Starbucks is good at selling coffee, but can it sell tolerance?

Starbucks on Wednesday launched a multimedia series of programs about progress in American communities to counter the political rhetoric that’s dividing the country.

Ted S. Warren/AP
Starbucks CEO Howard Schultz speaks on March 18, 2015 in front of a photo of the coffee company's first store at Seattle's Pike Place Market during Starbucks' annual shareholders meeting in Seattle.

Starbucks on Wednesday launched a multimedia series of programs about progress in American communities to counter the political rhetoric that’s dividing the country, the company says.

Called “Upstanders,” the series will feature ten stories “about ordinary people doing extraordinary things to create positive change in their communities,” the coffee company says in an announcement. Howard Schultz, the company’s CEO wrote and produced the stories – podcasts, videos, and text – with  Rajiv Chandrasekaran, Starbucks executive producer and a former senior editor of The Washington Post.

Upstanders focuses on a wide range of popular and controversial issues, like the plight of Muslims in America, incarceration, homelessness,  and college affordability. The stories – which don’t reference Starbucks or its products – will be available on the company’s website and mobile app, on Medium, and Upworthy.

According to Business Insider, the series is intended to be nonpartisan. "This is about the human spirit and what we think is so important to the country," Schultz, a proponent of corporate responsibility, told the Insider.

But while the series may not be overtly political, Schultz is. Besides launching the Upstanders on Wednesday, he also endorsed Hillary Clinton for president. He’s openly a Democrat and has donated to party politicians over the years, as CNN reports. Schultz has often and unabashedly used his business platform to advocate for social and political issues he cares about, such as gay rights and race relations. He once famously told a Starbucks shareholder who complained that the company was losing customers over its support for gay marriage: “You can sell your shares in Starbucks and buy shares in another company.”

This came after he pointed out that the company had provided an unprecedented shareholder return. “I don’t know how many things you invest in,” Schultz said to the shareholder at the company’s annual meeting in Seattle in 2013, “but I would suspect not many things, companies, products, or investments have returned 38 percent over the last 12 months."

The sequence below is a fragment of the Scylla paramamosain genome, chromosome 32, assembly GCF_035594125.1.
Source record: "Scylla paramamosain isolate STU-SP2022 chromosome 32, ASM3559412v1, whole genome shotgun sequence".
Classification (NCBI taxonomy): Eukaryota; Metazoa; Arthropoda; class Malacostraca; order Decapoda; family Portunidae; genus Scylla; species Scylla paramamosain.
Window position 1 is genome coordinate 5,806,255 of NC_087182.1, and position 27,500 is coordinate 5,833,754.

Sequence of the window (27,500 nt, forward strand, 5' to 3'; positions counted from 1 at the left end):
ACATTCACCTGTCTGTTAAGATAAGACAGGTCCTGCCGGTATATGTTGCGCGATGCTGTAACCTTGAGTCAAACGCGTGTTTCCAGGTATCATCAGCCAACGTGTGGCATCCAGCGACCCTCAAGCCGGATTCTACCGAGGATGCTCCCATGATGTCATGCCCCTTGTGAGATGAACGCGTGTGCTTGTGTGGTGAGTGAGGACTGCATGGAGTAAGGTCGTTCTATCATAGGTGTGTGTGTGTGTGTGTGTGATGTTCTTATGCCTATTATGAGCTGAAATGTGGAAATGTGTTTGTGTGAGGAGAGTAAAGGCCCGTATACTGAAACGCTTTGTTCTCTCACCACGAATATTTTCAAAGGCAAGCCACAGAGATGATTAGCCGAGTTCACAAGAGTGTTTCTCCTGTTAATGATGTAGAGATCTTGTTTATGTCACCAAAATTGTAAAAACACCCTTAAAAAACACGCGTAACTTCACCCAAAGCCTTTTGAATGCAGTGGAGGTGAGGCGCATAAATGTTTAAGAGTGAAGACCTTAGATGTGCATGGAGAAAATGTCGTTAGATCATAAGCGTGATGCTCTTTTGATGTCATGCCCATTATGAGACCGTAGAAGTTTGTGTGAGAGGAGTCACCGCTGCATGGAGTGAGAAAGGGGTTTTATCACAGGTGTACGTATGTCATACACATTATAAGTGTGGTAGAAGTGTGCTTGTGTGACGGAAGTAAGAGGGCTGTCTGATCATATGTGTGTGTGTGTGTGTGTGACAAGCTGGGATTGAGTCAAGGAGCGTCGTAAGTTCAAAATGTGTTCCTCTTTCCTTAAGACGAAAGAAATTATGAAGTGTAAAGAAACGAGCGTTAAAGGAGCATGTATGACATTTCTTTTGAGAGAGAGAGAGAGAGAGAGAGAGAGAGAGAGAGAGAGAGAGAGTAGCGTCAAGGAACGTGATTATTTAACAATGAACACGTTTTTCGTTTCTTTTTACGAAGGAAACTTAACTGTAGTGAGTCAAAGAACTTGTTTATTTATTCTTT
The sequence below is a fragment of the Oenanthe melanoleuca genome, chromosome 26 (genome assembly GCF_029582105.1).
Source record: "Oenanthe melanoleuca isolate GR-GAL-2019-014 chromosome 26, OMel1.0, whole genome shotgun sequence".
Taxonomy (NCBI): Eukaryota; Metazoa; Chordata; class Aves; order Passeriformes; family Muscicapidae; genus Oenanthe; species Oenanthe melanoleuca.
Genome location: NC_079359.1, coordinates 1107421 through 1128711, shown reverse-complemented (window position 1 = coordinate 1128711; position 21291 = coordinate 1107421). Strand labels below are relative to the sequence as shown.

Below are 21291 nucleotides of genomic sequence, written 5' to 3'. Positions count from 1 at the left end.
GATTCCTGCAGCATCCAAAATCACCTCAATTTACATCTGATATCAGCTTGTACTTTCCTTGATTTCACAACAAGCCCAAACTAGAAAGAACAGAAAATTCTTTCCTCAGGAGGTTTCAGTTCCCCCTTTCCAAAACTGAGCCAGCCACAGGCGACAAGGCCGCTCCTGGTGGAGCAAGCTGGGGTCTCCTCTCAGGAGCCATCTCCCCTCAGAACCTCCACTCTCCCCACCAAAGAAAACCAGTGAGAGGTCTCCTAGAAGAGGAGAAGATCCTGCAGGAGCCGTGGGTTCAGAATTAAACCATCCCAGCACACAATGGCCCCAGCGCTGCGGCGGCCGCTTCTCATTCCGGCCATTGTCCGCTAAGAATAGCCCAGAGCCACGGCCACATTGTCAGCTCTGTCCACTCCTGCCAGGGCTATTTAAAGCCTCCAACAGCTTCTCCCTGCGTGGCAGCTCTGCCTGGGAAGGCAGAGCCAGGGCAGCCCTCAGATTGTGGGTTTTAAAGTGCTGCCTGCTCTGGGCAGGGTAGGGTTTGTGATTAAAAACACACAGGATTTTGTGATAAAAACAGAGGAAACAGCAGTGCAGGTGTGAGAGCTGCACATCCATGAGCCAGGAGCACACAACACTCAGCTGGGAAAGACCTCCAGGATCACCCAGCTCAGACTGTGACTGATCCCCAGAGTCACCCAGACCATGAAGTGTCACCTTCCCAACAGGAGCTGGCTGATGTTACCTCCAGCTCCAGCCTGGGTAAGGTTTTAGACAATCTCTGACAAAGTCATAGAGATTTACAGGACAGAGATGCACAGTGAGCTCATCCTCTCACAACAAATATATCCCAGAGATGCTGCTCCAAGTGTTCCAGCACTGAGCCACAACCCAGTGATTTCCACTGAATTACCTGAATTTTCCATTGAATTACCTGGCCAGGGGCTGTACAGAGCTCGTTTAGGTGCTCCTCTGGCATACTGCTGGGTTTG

Schultz’s global coffee business to this day doesn’t appear to be suffering as a result of his activism. The company’s sales and revenues are still growing, and there's some evidence suggesting its politics may be helping more than hurting.

In a small online survey of 613 adults in 2014, Global Strategy Group, a public relations firm, found that a majority of responders – 56 percent – thought it is appropriate for companies to stand up for causes, regardless of whether or not they were controversial.

Others have supported these findings. Melissa D. Dodd, an advertising professor from the University of Central Florida, found in her research that Americans – particularly Millennials – are 8 percent more likely to buy from a company that shares their values, and equally less likely to buy from a company that doesn't.

"In other words," Prof. Dodd wrote in Forbes last year, "it’s no longer just about whether a person likes the product or service, it's about whether they like the company's stance on certain pertinent issues."

This new consciousness is reflected not just in small studies, but in corporate actions lately.

Companies including PayPal, Target, and Lionsgate publicly opposed North Carolina’s recently passed law requiring transgender people to use bathrooms and lockers that correspond to the gender on their birth certificates. PayPal went so far as to drop its plans to open a global operations center in Charlotte, a $3.6 million investment loss for the city and state.

"This decision reflects PayPal's deepest values and our strong belief that every person has the right to be treated equally, and with dignity and respect," said Dan Schulman, president and chief executive officer of PayPal, in an announcement in April.

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